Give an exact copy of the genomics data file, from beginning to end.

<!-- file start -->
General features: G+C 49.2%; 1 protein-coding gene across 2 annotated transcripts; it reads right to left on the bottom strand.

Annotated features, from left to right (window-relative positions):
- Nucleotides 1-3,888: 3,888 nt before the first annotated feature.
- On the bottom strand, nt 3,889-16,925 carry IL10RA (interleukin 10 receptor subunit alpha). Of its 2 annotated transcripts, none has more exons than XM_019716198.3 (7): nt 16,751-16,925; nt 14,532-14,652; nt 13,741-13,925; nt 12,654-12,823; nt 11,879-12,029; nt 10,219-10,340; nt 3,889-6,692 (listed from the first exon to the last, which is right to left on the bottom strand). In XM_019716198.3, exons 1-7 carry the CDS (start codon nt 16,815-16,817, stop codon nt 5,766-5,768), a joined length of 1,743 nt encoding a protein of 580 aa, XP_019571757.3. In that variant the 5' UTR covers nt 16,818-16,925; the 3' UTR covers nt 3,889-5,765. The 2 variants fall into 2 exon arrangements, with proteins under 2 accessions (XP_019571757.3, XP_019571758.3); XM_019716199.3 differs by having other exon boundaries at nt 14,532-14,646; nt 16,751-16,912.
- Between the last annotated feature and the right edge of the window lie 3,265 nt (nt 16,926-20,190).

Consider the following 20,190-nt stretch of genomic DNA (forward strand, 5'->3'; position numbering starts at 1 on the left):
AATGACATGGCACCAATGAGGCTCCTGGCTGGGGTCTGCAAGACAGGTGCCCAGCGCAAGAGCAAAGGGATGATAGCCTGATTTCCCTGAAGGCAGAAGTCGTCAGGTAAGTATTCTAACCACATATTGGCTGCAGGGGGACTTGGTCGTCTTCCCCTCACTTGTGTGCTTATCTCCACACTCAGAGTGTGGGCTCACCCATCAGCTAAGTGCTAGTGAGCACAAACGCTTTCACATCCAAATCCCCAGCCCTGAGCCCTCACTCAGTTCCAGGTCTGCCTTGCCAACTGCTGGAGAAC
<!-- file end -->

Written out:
General features: G+C 49.2%; 1 protein-coding gene across 2 annotated transcripts; it reads right to left on the bottom strand.

Annotated features, from left to right (window-relative positions):
- Nucleotides 1-3,888: 3,888 nt before the first annotated feature.
- On the bottom strand, nt 3,889-16,925 carry IL10RA (interleukin 10 receptor subunit alpha). Of its 2 annotated transcripts, none has more exons than XM_019716198.3 (7): nt 16,751-16,925; nt 14,532-14,652; nt 13,741-13,925; nt 12,654-12,823; nt 11,879-12,029; nt 10,219-10,340; nt 3,889-6,692 (listed from the first exon to the last, which is right to left on the bottom strand). In XM_019716198.3, exons 1-7 carry the CDS (start codon nt 16,815-16,817, stop codon nt 5,766-5,768), a joined length of 1,743 nt encoding a protein of 580 aa, XP_019571757.3. In that variant the 5' UTR covers nt 16,818-16,925; the 3' UTR covers nt 3,889-5,765. The 2 variants fall into 2 exon arrangements, with proteins under 2 accessions (XP_019571757.3, XP_019571758.3); XM_019716199.3 differs by having other exon boundaries at nt 14,532-14,646; nt 16,751-16,912.
- Between the last annotated feature and the right edge of the window lie 3,265 nt (nt 16,926-20,190).

Consider the following 20,190-nt stretch of genomic DNA (forward strand, 5'->3'; position numbering starts at 1 on the left):
AATGACATGGCACCAATGAGGCTCCTGGCTGGGGTCTGCAAGACAGGTGCCCAGCGCAAGAGCAAAGGGATGATAGCCTGATTTCCCTGAAGGCAGAAGTCGTCAGGTAAGTATTCTAACCACATATTGGCTGCAGGGGGACTTGGTCGTCTTCCCCTCACTTGTGTGCTTATCTCCACACTCAGAGTGTGGGCTCACCCATCAGCTAAGTGCTAGTGAGCACAAACGCTTTCACATCCAAATCCCCAGCCCTGAGCCCTCACTCAGTTCCAGGTCTGCCTTGCCAACTGCTGGAGAAC